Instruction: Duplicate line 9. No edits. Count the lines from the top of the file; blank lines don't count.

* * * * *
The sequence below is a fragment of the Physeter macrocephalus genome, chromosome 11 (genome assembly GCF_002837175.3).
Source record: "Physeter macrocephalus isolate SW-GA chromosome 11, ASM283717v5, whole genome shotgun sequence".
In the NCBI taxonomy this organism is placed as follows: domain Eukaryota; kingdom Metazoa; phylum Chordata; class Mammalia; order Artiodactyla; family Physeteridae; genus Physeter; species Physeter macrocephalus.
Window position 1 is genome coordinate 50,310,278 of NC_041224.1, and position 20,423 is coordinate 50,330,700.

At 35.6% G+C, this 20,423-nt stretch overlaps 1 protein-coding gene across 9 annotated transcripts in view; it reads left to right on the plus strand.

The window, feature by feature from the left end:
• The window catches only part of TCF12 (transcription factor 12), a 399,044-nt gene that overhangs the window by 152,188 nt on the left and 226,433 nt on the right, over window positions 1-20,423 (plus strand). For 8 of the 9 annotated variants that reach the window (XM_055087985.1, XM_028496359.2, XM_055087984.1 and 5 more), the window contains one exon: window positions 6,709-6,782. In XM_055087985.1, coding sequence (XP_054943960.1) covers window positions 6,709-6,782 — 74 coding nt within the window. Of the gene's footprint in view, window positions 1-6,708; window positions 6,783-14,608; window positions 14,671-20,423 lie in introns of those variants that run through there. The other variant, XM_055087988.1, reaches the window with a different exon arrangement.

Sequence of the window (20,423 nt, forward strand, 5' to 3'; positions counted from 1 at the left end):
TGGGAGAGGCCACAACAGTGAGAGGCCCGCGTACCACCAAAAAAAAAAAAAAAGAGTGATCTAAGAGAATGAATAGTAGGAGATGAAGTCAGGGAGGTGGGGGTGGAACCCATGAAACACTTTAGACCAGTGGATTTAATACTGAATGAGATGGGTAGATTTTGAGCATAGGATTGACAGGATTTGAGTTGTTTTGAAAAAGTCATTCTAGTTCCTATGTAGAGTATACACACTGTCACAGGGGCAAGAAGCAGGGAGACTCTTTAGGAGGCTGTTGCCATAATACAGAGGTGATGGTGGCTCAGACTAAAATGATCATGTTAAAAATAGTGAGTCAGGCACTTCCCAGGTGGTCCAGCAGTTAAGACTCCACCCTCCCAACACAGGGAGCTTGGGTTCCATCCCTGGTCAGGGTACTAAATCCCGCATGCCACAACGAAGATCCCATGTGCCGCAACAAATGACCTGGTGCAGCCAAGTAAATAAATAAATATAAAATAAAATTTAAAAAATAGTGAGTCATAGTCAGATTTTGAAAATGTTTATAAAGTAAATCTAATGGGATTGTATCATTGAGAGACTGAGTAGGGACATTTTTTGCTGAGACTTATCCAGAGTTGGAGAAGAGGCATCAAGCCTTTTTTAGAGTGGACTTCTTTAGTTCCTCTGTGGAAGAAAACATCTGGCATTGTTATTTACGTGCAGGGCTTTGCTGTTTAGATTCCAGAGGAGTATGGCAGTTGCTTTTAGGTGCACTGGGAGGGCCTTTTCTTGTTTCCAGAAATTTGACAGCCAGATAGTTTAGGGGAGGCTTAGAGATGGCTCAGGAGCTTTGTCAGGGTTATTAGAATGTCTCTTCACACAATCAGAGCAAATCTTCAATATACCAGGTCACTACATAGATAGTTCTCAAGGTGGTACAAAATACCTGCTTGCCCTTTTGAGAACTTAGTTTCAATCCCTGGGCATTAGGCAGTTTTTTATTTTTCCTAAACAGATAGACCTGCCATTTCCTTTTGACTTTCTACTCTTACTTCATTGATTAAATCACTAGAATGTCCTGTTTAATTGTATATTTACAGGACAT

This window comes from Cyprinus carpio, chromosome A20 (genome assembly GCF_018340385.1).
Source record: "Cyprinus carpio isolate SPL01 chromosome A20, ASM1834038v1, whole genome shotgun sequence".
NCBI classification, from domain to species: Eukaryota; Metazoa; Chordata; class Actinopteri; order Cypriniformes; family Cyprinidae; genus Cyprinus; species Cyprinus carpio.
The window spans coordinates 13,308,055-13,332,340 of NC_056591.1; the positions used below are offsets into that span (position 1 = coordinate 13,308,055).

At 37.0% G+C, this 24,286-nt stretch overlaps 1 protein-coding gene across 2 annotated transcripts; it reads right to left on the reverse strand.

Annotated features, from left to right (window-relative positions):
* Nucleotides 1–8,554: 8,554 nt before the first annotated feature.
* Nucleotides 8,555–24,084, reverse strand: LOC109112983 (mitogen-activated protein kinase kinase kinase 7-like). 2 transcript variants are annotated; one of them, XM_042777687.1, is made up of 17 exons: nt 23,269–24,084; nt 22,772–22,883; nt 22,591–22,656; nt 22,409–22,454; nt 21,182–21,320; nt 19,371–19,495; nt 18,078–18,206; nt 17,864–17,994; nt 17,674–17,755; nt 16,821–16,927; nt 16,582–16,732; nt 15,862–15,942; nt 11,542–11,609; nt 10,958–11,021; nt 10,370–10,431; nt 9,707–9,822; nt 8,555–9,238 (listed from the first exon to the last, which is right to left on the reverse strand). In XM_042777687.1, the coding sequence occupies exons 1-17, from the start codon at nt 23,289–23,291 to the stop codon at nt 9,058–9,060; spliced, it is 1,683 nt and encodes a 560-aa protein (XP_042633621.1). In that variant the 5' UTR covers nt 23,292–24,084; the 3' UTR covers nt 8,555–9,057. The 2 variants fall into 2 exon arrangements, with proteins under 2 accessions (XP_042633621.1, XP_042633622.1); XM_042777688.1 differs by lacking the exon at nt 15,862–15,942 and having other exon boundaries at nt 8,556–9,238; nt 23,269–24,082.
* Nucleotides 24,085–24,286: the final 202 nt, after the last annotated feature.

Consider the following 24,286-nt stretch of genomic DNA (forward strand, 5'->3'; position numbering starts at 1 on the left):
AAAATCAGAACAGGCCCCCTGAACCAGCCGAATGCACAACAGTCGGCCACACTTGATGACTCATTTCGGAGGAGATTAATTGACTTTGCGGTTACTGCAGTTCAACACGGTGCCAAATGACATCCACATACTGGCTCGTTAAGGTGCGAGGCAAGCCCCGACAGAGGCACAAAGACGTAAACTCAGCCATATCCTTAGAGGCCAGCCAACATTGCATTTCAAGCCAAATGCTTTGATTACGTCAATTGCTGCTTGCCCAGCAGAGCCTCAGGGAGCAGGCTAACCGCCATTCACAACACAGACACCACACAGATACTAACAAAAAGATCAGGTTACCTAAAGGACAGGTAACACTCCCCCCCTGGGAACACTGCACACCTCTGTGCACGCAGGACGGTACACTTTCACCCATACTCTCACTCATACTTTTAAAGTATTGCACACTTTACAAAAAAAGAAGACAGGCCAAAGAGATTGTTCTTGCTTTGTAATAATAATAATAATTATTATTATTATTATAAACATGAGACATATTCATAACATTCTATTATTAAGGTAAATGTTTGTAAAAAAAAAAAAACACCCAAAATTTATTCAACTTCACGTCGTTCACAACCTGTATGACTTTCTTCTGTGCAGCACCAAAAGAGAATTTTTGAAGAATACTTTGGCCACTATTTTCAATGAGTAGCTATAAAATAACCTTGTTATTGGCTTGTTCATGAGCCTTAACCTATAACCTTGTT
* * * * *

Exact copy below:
TGGGAGAGGCCACAACAGTGAGAGGCCCGCGTACCACCAAAAAAAAAAAAAAAGAGTGATCTAAGAGAATGAATAGTAGGAGATGAAGTCAGGGAGGTGGGGGTGGAACCCATGAAACACTTTAGACCAGTGGATTTAATACTGAATGAGATGGGTAGATTTTGAGCATAGGATTGACAGGATTTGAGTTGTTTTGAAAAAGTCATTCTAGTTCCTATGTAGAGTATACACACTGTCACAGGGGCAAGAAGCAGGGAGACTCTTTAGGAGGCTGTTGCCATAATACAGAGGTGATGGTGGCTCAGACTAAAATGATCATGTTAAAAATAGTGAGTCAGGCACTTCCCAGGTGGTCCAGCAGTTAAGACTCCACCCTCCCAACACAGGGAGCTTGGGTTCCATCCCTGGTCAGGGTACTAAATCCCGCATGCCACAACGAAGATCCCATGTGCCGCAACAAATGACCTGGTGCAGCCAAGTAAATAAATAAATATAAAATAAAATTTAAAAAATAGTGAGTCATAGTCAGATTTTGAAAATGTTTATAAAGTAAATCTAATGGGATTGTATCATTGAGAGACTGAGTAGGGACATTTTTTGCTGAGACTTATCCAGAGTTGGAGAAGAGGCATCAAGCCTTTTTTAGAGTGGACTTCTTTAGTTCCTCTGTGGAAGAAAACATCTGGCATTGTTATTTACGTGCAGGGCTTTGCTGTTTAGATTCCAGAGGAGTATGGCAGTTGCTTTTAGGTGCACTGGGAGGGCCTTTTCTTGTTTCCAGAAATTTGACAGCCAGATAGTTTAGGGGAGGCTTAGAGATGGCTCAGGAGCTTTGTCAGGGTTATTAGAATGTCTCTTCACACAATCAGAGCAAATCTTCAATATACCAGGTCACTACATAGATAGTTCTCAAGGTGGTACAAAATACCTGCTTGCCCTTTTGAGAACTTAGTTTCAATCCCTGGGCATTAGGCAGTTTTTTATTTTTCCTAAACAGATAGACCTGCCATTTCCTTTTGACTTTCTACTCTTACTTCATTGATTAAATCACTAGAATGTCCTGTTTAATTGTATATTTACAGGACAT